Open Data for Global Science
Paul F Uhlir ,
National Research Council, 2101 Constitution Avenue NW, Washington, DC 20418, USA. The views expressed in this paper are those of the authors and not necessarily those of their institutions of employment.
Data Archiving and Networked Services (DANS), Anna van Saksenlaan 51, 2593 HW Den Haag, The Netherlands
he digital revolution has transformed the accumulation of properly curated public research data into an essential upstream resource whose value increases with use. The potential contributions of such data to the creation of new knowledge and downstream economic and social goods can in many cases be multiplied exponentially when the data are made openly available on digital networks. Most developed countries spend large amounts of public resources on research and related scientific facilities and instruments that generate massive amounts of data. Yet precious little of that investment is devoted to promoting the value of the resulting data by preserving and making them broadly available. The largely ad hoc approach to managing such data, however, is now beginning to be understood as inadequate to meet the exigencies of the national and international research enterprise. The time has thus come for the research community to establish explicit responsibilities for these digital resources. This article reviews the opportunities and challenges to the global science system associated with establishing an open data policy.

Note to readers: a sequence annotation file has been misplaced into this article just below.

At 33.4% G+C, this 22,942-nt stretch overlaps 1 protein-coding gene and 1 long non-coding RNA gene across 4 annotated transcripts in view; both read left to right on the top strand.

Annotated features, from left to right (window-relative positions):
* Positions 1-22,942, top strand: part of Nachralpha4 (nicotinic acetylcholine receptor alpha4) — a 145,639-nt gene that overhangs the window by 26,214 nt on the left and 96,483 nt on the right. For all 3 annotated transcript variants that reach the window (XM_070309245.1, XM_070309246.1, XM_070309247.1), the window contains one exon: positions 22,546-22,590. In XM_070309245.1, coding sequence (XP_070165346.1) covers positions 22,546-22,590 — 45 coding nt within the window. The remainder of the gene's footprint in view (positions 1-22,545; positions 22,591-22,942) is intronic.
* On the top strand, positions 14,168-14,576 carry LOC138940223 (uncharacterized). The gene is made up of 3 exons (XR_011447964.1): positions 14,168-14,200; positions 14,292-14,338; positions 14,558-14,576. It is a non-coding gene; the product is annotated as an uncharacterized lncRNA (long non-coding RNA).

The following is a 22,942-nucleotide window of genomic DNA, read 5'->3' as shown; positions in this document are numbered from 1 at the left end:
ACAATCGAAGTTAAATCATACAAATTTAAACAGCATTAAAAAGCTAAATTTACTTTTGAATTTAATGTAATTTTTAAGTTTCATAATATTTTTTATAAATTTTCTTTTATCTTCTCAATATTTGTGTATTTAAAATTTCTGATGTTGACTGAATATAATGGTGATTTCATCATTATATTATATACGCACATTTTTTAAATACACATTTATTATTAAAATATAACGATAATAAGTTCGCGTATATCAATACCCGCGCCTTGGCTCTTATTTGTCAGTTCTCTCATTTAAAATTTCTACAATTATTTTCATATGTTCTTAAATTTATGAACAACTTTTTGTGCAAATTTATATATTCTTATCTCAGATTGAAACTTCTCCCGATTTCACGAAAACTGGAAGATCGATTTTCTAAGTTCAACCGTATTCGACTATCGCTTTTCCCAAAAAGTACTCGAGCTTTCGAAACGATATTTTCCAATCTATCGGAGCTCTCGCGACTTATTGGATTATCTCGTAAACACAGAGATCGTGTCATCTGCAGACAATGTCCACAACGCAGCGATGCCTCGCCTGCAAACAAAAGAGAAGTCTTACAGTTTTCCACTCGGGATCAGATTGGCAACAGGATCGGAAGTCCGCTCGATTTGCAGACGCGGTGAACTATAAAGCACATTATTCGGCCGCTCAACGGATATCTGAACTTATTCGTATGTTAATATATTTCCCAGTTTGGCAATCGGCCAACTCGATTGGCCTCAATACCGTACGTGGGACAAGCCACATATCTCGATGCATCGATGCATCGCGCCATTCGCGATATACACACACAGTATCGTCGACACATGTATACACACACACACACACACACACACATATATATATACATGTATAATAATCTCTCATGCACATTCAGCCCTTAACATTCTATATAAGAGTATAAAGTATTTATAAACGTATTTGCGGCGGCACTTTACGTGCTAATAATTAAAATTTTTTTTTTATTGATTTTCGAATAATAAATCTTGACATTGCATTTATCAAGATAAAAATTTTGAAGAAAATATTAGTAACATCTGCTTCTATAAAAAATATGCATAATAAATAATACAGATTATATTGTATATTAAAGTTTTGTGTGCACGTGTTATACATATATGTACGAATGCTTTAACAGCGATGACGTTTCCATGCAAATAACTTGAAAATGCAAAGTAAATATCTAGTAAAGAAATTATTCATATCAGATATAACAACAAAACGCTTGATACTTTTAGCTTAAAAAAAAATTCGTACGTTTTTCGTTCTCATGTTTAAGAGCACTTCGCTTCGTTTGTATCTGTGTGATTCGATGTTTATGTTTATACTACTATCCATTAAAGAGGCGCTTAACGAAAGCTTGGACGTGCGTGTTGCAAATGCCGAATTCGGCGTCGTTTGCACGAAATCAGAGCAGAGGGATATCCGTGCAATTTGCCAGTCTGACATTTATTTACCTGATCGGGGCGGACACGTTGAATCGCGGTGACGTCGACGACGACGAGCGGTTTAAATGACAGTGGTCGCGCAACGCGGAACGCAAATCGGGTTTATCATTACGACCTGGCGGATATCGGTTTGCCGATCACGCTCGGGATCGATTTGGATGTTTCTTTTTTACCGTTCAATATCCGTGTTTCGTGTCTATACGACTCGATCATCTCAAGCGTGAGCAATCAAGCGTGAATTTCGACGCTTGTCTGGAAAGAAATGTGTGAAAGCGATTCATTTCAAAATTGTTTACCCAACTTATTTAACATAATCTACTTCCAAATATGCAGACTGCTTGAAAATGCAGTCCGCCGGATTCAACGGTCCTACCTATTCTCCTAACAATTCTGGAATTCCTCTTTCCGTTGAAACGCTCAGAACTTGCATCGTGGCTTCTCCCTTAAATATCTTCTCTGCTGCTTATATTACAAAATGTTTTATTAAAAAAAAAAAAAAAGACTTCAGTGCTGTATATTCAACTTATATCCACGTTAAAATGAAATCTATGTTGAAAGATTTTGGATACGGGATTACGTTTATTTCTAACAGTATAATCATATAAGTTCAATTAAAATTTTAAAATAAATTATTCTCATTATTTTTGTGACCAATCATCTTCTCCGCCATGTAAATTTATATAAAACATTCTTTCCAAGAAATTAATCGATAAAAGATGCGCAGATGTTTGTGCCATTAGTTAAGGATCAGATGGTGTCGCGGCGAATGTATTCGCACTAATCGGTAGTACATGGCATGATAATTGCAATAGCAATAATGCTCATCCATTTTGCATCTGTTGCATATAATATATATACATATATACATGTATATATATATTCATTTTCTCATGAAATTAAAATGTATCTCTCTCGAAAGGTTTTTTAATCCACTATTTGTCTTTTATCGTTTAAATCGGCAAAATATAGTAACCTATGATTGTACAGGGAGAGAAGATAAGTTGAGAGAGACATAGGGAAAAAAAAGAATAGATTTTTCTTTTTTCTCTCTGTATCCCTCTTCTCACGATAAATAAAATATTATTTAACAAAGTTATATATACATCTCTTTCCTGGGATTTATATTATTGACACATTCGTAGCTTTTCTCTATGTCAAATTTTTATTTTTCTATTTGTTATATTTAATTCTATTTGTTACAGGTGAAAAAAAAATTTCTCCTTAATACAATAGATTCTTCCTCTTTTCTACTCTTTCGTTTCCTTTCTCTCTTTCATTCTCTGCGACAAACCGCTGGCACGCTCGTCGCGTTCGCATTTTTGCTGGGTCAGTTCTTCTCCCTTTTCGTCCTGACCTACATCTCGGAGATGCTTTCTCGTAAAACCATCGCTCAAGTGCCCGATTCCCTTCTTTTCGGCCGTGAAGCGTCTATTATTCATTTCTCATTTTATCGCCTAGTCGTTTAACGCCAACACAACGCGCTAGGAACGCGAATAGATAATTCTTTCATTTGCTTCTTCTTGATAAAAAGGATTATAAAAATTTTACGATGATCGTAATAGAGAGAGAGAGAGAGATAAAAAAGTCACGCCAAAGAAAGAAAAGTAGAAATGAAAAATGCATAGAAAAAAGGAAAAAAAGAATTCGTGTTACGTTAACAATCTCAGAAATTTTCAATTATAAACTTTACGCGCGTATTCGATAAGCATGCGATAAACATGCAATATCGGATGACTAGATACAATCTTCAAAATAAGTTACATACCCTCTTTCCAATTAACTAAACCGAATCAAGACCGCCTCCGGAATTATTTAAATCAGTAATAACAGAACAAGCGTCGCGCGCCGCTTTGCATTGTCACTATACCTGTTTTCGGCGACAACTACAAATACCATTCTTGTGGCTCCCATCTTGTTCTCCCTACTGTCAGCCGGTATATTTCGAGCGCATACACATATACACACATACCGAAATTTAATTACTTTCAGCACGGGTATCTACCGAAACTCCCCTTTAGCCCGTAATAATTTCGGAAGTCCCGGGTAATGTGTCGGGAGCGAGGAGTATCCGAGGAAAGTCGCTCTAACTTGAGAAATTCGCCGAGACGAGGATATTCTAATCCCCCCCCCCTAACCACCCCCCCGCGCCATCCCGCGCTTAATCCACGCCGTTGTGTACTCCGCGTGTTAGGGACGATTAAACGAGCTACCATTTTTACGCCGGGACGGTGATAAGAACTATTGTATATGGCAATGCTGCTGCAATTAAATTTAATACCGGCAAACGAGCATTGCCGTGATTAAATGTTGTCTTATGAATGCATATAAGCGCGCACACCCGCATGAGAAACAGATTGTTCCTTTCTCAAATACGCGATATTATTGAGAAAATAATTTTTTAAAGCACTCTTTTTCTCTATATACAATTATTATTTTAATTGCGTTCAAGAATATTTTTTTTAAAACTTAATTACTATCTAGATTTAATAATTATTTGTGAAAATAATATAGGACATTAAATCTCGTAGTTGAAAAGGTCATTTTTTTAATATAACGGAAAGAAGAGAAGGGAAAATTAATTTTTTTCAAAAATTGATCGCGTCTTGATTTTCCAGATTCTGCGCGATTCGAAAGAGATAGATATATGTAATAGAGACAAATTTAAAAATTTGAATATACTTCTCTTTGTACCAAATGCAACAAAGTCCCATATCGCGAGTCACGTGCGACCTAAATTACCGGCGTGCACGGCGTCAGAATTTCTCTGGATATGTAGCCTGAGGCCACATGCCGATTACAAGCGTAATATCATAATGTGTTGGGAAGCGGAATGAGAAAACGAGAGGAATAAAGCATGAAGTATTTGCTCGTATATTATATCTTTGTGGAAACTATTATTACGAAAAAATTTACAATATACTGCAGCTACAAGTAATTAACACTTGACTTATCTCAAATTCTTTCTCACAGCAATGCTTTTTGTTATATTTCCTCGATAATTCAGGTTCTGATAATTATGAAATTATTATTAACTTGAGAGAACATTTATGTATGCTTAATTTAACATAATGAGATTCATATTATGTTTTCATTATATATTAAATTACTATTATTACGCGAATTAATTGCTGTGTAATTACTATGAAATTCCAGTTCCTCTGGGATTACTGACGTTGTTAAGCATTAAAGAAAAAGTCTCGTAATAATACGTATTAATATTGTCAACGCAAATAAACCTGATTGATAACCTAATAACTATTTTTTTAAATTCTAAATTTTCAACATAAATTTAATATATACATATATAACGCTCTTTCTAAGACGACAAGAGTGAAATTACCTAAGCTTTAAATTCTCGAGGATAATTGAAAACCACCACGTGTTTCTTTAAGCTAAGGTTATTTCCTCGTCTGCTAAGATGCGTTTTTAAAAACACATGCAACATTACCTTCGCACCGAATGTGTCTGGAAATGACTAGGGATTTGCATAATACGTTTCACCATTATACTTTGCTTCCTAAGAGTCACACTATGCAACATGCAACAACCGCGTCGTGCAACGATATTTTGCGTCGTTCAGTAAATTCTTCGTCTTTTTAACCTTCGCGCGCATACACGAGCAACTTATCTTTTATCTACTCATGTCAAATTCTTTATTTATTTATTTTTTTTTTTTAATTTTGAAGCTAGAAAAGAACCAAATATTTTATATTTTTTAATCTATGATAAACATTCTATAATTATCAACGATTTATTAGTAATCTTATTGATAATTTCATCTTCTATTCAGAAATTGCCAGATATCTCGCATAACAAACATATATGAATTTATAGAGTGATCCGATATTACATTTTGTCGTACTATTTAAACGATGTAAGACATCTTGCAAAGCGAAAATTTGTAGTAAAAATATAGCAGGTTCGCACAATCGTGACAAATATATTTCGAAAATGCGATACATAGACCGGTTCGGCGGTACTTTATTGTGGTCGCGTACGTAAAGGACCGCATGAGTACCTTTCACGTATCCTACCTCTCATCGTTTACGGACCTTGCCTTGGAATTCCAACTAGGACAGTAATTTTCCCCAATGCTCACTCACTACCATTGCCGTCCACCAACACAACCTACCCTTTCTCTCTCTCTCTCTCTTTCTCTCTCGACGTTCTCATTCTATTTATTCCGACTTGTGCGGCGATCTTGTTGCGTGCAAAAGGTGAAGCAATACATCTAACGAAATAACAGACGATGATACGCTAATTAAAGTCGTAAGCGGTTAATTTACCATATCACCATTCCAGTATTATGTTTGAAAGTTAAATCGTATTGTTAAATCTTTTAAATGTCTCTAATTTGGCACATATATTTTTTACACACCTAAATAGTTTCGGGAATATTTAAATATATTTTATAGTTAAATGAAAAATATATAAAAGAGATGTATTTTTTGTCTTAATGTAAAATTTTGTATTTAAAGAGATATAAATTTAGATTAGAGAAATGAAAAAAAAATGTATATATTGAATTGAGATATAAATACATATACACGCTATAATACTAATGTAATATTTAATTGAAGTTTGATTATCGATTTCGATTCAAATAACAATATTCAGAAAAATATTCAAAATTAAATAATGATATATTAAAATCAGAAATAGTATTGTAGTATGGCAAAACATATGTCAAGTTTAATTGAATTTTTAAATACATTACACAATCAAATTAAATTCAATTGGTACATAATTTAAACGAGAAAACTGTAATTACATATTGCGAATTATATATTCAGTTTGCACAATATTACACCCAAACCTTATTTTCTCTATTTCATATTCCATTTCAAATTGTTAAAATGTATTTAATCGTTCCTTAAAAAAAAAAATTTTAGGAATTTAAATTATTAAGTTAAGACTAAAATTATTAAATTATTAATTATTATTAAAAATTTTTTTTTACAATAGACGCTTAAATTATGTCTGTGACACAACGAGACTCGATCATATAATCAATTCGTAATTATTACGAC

29 Jun 2007.